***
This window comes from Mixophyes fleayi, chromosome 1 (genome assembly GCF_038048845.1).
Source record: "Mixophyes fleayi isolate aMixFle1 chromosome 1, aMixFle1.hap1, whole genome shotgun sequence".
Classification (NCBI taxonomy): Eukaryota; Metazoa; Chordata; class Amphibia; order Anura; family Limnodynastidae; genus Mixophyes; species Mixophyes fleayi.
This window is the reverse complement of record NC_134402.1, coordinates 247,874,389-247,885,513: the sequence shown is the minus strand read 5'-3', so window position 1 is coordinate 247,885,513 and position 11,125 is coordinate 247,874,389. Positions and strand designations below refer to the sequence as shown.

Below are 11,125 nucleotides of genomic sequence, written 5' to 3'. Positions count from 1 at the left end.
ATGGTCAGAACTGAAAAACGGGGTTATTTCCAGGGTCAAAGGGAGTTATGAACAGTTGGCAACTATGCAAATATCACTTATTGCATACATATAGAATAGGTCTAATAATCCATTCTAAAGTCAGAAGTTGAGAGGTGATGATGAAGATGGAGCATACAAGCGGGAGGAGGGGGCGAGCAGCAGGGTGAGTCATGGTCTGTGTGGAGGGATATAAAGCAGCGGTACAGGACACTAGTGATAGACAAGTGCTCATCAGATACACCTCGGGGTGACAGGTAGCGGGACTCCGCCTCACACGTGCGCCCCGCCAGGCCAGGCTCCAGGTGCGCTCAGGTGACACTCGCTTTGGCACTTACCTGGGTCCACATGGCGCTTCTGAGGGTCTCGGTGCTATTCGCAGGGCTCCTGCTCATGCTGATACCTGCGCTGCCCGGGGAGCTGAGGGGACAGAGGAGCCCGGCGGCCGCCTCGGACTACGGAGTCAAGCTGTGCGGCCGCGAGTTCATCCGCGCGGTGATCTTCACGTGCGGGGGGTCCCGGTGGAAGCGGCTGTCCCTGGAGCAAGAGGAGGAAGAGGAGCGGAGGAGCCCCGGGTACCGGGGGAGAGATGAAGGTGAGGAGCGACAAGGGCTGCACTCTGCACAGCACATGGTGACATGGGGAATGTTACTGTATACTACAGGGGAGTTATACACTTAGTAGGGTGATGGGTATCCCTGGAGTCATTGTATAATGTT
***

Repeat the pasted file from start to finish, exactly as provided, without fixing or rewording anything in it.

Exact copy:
This window comes from Mixophyes fleayi, chromosome 1 (genome assembly GCF_038048845.1).
Source record: "Mixophyes fleayi isolate aMixFle1 chromosome 1, aMixFle1.hap1, whole genome shotgun sequence".
Classification (NCBI taxonomy): Eukaryota; Metazoa; Chordata; class Amphibia; order Anura; family Limnodynastidae; genus Mixophyes; species Mixophyes fleayi.
This window is the reverse complement of record NC_134402.1, coordinates 247,874,389-247,885,513: the sequence shown is the minus strand read 5'-3', so window position 1 is coordinate 247,885,513 and position 11,125 is coordinate 247,874,389. Positions and strand designations below refer to the sequence as shown.

Below are 11,125 nucleotides of genomic sequence, written 5' to 3'. Positions count from 1 at the left end.
ATGGTCAGAACTGAAAAACGGGGTTATTTCCAGGGTCAAAGGGAGTTATGAACAGTTGGCAACTATGCAAATATCACTTATTGCATACATATAGAATAGGTCTAATAATCCATTCTAAAGTCAGAAGTTGAGAGGTGATGATGAAGATGGAGCATACAAGCGGGAGGAGGGGGCGAGCAGCAGGGTGAGTCATGGTCTGTGTGGAGGGATATAAAGCAGCGGTACAGGACACTAGTGATAGACAAGTGCTCATCAGATACACCTCGGGGTGACAGGTAGCGGGACTCCGCCTCACACGTGCGCCCCGCCAGGCCAGGCTCCAGGTGCGCTCAGGTGACACTCGCTTTGGCACTTACCTGGGTCCACATGGCGCTTCTGAGGGTCTCGGTGCTATTCGCAGGGCTCCTGCTCATGCTGATACCTGCGCTGCCCGGGGAGCTGAGGGGACAGAGGAGCCCGGCGGCCGCCTCGGACTACGGAGTCAAGCTGTGCGGCCGCGAGTTCATCCGCGCGGTGATCTTCACGTGCGGGGGGTCCCGGTGGAAGCGGCTGTCCCTGGAGCAAGAGGAGGAAGAGGAGCGGAGGAGCCCCGGGTACCGGGGGAGAGATGAAGGTGAGGAGCGACAAGGGCTGCACTCTGCACAGCACATGGTGACATGGGGAATGTTACTGTATACTACAGGGGAGTTATACACTTAGTAGGGTGATGGGTATCCCTGGAGTCATTGTATAATGTT